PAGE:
Sylvester Comprehensive Cancer Center

Geoffrey Stone, Ph.D.

Geoffrey Stone, Ph.D.

Assistant Professor of Microbiology & Immunology

Description of Research

A fundamental challenge in modern immunology is the development of effective and safe vaccines. The main focus of Dr. Stone's laboratory is vaccine adjuvant development. Vaccines are developed both to prevent an initial infection (prophylactic vaccination) as well as enhancing the immune response in cancer patients (therapeutic vaccination). Dr. Stone's laboratory utilizes basic research in molecular biology, protein biochemistry, immunology, and viral pathology to develop innovative approaches to HIV vaccine development, including novel molecular adjuvants. In addition, Dr. Stone is interested in the application of these new adjuvant technologies to related vaccines against cancer, malaria, and other infectious diseases. By developing a 'Bench to Bedside' approach to vaccinology, novel ideas from basic immunology research are tested at the University of Miami in collaboration with partners in GMP manufacture and clinical trial development.

Clinical Studies of therapeutic HIV vaccines utilizing ex vivo antigen-loaded dendritic cells: HIV infected patients display a strong cellular immune response to the virus, but this response is unable to effectively control viral load and maintain CD4+ T cell counts in the majority of individuals. Dr. Stone's laboratory is exploring the use of mRNA transfected dendritic cells as a method to enhance CD4+ and CD8+ T cell responses in these patients, potentially leading to long term control of viremia and maintanence of CD4+ T cells. This research follows the successful induction of anti-tumor immune responses in cancer patients treated with mRNA-transfected autologous dendritic cells in Phase I clinical studies. This highly efficient vaccination protocol is able to induce potent CD4+ and CD8+ T cell responses against tumor antigens that were previously ignored in the immune system. Similarly, in HIV vaccination the loading of monocyte derived dendritic cells with HIV antigen mRNA leads to an upregulation of IL-2 and Interferon gamma secretion by host T cells in vitro. In collaboration with Dr. Eli Gilboa, Dr. Stone's laboratory has begun pre-clinical work using HIV-positive patient samples to study T cell responses after ex vivo loading of dendritic cells with mRNA encoding HIV-1 antigens, in preperation for a clinical trial of HIV therapeutic vaccines. These studies explore the optimal formulation of antigen mRNA, mRNA transfection method, molecular adjuvants, and dendritic cell maturation process which is likely to induce a T cell phenotype strong enough to control HIV viral load and pathology following vaccination.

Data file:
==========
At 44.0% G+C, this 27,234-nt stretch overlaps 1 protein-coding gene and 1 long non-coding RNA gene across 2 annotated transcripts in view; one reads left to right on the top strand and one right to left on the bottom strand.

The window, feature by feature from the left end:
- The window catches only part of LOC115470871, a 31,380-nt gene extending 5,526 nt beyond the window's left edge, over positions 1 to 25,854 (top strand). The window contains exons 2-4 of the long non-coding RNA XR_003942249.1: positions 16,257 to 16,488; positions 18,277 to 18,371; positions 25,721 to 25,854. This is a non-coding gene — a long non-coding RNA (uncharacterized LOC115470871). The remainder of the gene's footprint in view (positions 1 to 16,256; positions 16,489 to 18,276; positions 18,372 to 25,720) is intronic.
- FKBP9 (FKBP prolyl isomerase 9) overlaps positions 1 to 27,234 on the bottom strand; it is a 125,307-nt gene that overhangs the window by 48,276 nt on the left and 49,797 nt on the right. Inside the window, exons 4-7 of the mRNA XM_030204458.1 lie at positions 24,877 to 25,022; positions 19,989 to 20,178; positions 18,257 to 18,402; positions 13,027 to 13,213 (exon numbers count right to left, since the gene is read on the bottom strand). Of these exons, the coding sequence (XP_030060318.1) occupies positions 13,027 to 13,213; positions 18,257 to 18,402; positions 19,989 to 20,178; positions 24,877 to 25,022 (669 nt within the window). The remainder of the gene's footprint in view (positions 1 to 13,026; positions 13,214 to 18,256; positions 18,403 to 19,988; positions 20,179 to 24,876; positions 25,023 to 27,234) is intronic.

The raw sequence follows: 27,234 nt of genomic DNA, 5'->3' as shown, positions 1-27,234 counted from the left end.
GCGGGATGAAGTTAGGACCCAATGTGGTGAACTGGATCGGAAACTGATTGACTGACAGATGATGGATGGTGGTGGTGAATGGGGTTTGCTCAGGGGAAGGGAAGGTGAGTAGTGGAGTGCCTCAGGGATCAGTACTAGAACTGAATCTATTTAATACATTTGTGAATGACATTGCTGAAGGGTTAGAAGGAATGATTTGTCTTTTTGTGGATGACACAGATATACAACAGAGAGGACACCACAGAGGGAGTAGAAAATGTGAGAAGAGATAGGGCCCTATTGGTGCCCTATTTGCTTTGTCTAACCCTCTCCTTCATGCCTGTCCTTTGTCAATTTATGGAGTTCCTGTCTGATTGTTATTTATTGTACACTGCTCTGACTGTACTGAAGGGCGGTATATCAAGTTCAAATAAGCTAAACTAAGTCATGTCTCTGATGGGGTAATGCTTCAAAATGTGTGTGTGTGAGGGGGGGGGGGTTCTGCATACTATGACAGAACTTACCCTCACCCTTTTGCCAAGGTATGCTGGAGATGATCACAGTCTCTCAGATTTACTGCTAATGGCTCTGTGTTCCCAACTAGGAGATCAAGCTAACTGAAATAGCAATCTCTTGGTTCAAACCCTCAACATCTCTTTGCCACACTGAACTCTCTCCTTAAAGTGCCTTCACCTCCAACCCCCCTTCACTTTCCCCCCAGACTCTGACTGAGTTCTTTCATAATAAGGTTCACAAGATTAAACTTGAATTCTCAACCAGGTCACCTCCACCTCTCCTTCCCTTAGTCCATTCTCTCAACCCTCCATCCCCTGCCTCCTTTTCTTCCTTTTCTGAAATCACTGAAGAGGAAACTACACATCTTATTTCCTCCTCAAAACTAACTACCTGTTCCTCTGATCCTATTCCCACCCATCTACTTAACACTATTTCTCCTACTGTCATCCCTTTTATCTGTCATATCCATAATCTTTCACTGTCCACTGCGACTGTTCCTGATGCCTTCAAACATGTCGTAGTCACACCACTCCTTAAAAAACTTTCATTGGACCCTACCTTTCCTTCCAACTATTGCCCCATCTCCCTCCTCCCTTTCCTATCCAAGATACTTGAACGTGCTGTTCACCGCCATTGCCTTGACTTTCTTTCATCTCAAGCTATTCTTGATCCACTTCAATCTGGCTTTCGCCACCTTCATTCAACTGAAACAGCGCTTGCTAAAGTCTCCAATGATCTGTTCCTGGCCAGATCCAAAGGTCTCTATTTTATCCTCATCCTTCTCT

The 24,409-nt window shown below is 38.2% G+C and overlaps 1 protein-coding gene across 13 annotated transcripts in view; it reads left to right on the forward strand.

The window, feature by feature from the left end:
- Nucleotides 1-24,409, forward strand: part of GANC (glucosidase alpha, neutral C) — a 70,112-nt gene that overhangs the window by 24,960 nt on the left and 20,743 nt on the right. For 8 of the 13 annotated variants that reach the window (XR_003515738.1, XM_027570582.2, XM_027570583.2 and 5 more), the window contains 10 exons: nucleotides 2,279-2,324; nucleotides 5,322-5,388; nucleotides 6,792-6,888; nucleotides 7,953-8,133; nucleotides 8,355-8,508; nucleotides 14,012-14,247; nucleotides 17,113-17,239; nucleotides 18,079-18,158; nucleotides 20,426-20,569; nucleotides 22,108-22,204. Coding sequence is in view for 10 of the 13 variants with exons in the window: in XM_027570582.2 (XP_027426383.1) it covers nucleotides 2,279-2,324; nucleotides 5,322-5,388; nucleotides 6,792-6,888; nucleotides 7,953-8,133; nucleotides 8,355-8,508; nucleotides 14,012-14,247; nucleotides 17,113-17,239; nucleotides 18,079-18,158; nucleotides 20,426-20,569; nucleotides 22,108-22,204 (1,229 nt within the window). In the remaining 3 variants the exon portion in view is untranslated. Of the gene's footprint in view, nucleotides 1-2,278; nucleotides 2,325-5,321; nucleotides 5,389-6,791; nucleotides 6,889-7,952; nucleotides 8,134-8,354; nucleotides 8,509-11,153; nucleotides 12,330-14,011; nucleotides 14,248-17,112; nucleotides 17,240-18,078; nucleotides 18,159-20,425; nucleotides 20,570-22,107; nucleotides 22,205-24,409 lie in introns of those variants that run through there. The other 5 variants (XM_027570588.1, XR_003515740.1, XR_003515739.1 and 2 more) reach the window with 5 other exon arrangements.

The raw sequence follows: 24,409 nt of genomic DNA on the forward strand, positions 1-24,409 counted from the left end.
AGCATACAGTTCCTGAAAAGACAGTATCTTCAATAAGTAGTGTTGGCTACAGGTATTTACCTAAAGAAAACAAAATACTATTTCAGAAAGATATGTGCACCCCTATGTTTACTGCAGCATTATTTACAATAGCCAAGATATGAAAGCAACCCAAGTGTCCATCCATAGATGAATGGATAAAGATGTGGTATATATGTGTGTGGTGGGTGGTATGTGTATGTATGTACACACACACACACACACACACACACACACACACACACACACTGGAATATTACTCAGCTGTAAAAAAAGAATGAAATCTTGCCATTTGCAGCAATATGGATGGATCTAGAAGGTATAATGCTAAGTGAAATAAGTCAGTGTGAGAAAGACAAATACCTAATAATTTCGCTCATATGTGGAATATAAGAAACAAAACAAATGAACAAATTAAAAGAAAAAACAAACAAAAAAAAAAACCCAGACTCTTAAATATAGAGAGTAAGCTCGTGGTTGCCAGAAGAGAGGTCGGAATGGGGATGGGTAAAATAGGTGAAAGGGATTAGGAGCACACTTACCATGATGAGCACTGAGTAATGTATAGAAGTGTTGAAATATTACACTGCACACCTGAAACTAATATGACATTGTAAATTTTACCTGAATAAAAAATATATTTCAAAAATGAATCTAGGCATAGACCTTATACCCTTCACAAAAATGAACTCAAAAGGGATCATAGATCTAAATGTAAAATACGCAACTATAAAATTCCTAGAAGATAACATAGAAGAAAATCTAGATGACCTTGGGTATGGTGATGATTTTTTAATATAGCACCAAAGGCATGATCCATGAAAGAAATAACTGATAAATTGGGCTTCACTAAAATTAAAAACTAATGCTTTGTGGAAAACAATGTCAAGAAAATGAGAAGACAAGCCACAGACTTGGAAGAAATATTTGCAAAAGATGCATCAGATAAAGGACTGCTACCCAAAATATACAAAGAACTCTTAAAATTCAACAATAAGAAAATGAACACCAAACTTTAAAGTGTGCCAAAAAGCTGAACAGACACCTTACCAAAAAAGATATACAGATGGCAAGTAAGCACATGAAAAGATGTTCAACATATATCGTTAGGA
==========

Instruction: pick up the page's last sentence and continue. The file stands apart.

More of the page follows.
Novel Vaccine Adjuvants: Members of the TNF/TNFR superfamily are involved in the induction and regulation of cellular and humoral immune responses. TNF superfamily ligands can induce the activation of a number of cell types including dendritic cells, B cells, and T cells. Dr. Stone is studying the use of CD40L and other members of the TNF Superfamily of ligands as immunostimulants and vaccine adjuvants. Molecules of interest include CD40L, GITRL, OX40L, 4-1BBL, RANKL, CD70, BAFF, and LIGHT.

Highlights

  • An important discovery has been the requirement by many TNF superfamily ligands for trimeric protein clustering to induce optimal activation of their receptors. In order to reduce clustering in a manner safe for vaccine development, Dr. Stone has fused the extracellular domains of TNF superfamily ligands with the body of spontaneously multimerizing proteins with trimeric arms, such as surfactant protein D (SP-D).
  • In related studies, Dr. Stone's laboratory is testing the Epstein Barr Virus immunostimulatory protein LMP1 as a vaccine adjuvant approach. This involves mimicking the activity of receptors such as CD40 in a single molecule that is constitutively active.

Selected Cancer-Related Publications

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